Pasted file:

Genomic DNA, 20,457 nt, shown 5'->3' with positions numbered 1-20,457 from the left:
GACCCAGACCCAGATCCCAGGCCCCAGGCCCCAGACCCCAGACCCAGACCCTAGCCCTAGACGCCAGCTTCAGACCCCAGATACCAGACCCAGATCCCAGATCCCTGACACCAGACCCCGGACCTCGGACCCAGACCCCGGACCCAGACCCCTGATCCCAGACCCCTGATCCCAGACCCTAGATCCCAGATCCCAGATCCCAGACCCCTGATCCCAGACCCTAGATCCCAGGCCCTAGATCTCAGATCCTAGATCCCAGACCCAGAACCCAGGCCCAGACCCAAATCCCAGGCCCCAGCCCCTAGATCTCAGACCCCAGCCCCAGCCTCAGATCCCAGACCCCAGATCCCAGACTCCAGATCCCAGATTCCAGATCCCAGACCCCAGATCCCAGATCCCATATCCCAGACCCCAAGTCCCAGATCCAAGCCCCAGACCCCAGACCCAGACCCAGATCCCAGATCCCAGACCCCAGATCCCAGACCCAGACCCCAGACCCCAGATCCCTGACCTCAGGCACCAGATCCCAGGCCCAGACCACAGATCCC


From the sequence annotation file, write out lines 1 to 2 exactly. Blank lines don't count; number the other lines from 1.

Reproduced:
Genomic DNA, 20,457 nt, shown 5'->3' with positions numbered 1-20,457 from the left:
GACCCAGACCCAGATCCCAGGCCCCAGGCCCCAGACCCCAGACCCAGACCCTAGCCCTAGACGCCAGCTTCAGACCCCAGATACCAGACCCAGATCCCAGATCCCTGACACCAGACCCCGGACCTCGGACCCAGACCCCGGACCCAGACCCCTGATCCCAGACCCCTGATCCCAGACCCTAGATCCCAGATCCCAGATCCCAGACCCCTGATCCCAGACCCTAGATCCCAGGCCCTAGATCTCAGATCCTAGATCCCAGACCCAGAACCCAGGCCCAGACCCAAATCCCAGGCCCCAGCCCCTAGATCTCAGACCCCAGCCCCAGCCTCAGATCCCAGACCCCAGATCCCAGACTCCAGATCCCAGATTCCAGATCCCAGACCCCAGATCCCAGATCCCATATCCCAGACCCCAAGTCCCAGATCCAAGCCCCAGACCCCAGACCCAGACCCAGATCCCAGATCCCAGACCCCAGATCCCAGACCCAGACCCCAGACCCCAGATCCCTGACCTCAGGCACCAGATCCCAGGCCCAGACCACAGATCCC